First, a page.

Service Discovery and Service Registries - Modern Application Development on AWS

Service Discovery and Service Registries

When a system includes multiple microservices, services must be able to find the location of the other services that they depend on. Microservices must be scalable and elastic, and if components fail, new instances or containers must be brought online to ensure constant availability. This means that the IP addresses of the instances or containers in a microservice can be constantly changing. Each instance of a service also must be continually monitored for availability. You can use load balancers to provide stable, available endpoints, which are usually the best choice for public-facing web endpoints. However, load balancers require additional compute resources and introduce latency. If the client is under your control, as are the calls between microservices, it can be more efficient to use a service discovery pattern, which you can also think of as client-side load balancing.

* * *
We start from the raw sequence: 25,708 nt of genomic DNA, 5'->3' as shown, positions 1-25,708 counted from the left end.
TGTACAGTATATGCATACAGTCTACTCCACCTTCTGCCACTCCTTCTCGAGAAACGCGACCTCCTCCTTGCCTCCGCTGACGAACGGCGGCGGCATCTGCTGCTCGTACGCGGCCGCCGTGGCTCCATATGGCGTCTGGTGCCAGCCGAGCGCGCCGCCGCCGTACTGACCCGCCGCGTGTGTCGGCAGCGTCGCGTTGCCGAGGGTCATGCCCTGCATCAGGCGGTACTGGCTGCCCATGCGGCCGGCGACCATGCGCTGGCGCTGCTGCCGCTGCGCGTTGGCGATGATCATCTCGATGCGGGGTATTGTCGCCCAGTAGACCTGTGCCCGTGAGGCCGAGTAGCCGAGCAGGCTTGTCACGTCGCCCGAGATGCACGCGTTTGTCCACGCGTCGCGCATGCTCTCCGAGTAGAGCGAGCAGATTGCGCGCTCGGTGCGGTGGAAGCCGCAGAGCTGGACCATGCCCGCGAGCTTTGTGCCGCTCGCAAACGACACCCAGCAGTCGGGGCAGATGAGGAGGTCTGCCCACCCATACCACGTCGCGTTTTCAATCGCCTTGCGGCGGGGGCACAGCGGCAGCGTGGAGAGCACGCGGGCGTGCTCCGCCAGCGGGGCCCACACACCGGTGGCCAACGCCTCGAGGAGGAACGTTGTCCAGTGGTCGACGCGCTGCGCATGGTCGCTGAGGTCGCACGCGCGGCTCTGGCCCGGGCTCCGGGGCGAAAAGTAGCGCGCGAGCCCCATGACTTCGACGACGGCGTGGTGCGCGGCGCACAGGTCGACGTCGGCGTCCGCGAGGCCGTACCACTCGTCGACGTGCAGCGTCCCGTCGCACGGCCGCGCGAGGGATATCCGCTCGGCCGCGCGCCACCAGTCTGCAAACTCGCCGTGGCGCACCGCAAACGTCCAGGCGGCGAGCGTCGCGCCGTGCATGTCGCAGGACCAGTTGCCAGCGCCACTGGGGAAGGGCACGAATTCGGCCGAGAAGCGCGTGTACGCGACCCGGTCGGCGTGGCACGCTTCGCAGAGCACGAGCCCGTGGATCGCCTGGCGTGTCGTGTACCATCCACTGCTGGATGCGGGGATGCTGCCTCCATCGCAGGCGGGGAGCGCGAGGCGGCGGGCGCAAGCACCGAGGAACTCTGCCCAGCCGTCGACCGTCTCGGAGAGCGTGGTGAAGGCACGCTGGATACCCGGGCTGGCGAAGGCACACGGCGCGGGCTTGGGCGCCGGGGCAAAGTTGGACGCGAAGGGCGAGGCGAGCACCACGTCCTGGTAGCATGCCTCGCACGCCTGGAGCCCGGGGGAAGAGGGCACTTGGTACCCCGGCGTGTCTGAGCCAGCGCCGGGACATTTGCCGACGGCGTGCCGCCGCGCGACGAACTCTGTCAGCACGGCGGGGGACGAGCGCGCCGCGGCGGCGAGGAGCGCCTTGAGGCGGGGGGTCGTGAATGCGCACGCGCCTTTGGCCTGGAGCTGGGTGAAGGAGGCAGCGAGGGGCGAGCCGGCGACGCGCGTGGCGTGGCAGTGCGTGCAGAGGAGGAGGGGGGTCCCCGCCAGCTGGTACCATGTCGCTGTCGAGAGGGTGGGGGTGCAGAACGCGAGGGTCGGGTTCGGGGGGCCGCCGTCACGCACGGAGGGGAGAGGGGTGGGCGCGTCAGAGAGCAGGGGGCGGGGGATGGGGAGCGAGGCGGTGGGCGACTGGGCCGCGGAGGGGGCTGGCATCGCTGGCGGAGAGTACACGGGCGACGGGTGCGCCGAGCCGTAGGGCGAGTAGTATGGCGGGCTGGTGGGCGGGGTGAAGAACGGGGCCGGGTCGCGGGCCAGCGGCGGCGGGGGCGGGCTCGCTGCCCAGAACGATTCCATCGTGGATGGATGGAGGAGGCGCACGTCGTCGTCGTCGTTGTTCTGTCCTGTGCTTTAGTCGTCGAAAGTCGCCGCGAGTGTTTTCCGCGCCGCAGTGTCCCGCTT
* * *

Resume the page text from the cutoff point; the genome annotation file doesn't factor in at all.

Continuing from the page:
In the service discovery pattern, information about the services to be discovered must be registered somewhere. A service registry is a central location where services to be called can store information about themselves as each individual container or instance starts up.

Figure 4 – Example of a service registry pattern

Figure 5 – Example of a service discovery pattern

You can use AWS Cloud Map to implement a service registry and service discovery pattern in the AWS Cloud. AWS Cloud Mapis a fully managed service that allows clients to look up IP address and port combinations of service instances using DNS, and to dynamically retrieve abstract endpoints, such as URLs or Amazon Resource Names (ARNs) over the HTTP-based service discovery API.

Figure 6 – Example of a service registry and service discovery pattern using AWS Cloud Map